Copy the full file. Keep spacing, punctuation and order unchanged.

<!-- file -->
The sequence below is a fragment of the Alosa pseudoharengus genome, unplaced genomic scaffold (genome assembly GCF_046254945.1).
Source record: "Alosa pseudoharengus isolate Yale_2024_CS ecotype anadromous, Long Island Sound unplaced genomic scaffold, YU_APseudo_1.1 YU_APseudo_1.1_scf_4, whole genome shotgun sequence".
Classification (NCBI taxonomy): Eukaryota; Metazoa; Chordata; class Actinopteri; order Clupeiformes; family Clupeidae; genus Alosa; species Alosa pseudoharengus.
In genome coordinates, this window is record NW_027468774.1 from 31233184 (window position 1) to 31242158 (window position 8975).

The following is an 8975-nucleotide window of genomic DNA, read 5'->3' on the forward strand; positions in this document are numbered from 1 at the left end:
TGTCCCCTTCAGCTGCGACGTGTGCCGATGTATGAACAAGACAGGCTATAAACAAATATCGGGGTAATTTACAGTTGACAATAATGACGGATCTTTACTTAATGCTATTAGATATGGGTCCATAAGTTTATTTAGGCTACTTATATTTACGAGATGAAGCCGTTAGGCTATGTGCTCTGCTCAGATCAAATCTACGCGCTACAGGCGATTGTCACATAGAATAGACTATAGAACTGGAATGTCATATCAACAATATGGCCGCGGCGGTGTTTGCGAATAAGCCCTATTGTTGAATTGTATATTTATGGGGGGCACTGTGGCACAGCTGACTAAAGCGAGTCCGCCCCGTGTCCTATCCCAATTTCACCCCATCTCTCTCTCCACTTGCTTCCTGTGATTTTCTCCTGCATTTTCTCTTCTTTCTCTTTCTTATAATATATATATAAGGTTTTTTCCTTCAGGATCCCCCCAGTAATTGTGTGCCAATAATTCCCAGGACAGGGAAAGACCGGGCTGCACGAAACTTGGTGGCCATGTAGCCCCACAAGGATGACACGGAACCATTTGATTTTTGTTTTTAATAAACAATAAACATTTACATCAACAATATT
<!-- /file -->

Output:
The sequence below is a fragment of the Alosa pseudoharengus genome, unplaced genomic scaffold (genome assembly GCF_046254945.1).
Source record: "Alosa pseudoharengus isolate Yale_2024_CS ecotype anadromous, Long Island Sound unplaced genomic scaffold, YU_APseudo_1.1 YU_APseudo_1.1_scf_4, whole genome shotgun sequence".
Classification (NCBI taxonomy): Eukaryota; Metazoa; Chordata; class Actinopteri; order Clupeiformes; family Clupeidae; genus Alosa; species Alosa pseudoharengus.
In genome coordinates, this window is record NW_027468774.1 from 31233184 (window position 1) to 31242158 (window position 8975).

The following is an 8975-nucleotide window of genomic DNA, read 5'->3' on the forward strand; positions in this document are numbered from 1 at the left end:
TGTCCCCTTCAGCTGCGACGTGTGCCGATGTATGAACAAGACAGGCTATAAACAAATATCGGGGTAATTTACAGTTGACAATAATGACGGATCTTTACTTAATGCTATTAGATATGGGTCCATAAGTTTATTTAGGCTACTTATATTTACGAGATGAAGCCGTTAGGCTATGTGCTCTGCTCAGATCAAATCTACGCGCTACAGGCGATTGTCACATAGAATAGACTATAGAACTGGAATGTCATATCAACAATATGGCCGCGGCGGTGTTTGCGAATAAGCCCTATTGTTGAATTGTATATTTATGGGGGGCACTGTGGCACAGCTGACTAAAGCGAGTCCGCCCCGTGTCCTATCCCAATTTCACCCCATCTCTCTCTCCACTTGCTTCCTGTGATTTTCTCCTGCATTTTCTCTTCTTTCTCTTTCTTATAATATATATATAAGGTTTTTTCCTTCAGGATCCCCCCAGTAATTGTGTGCCAATAATTCCCAGGACAGGGAAAGACCGGGCTGCACGAAACTTGGTGGCCATGTAGCCCCACAAGGATGACACGGAACCATTTGATTTTTGTTTTTAATAAACAATAAACATTTACATCAACAATATT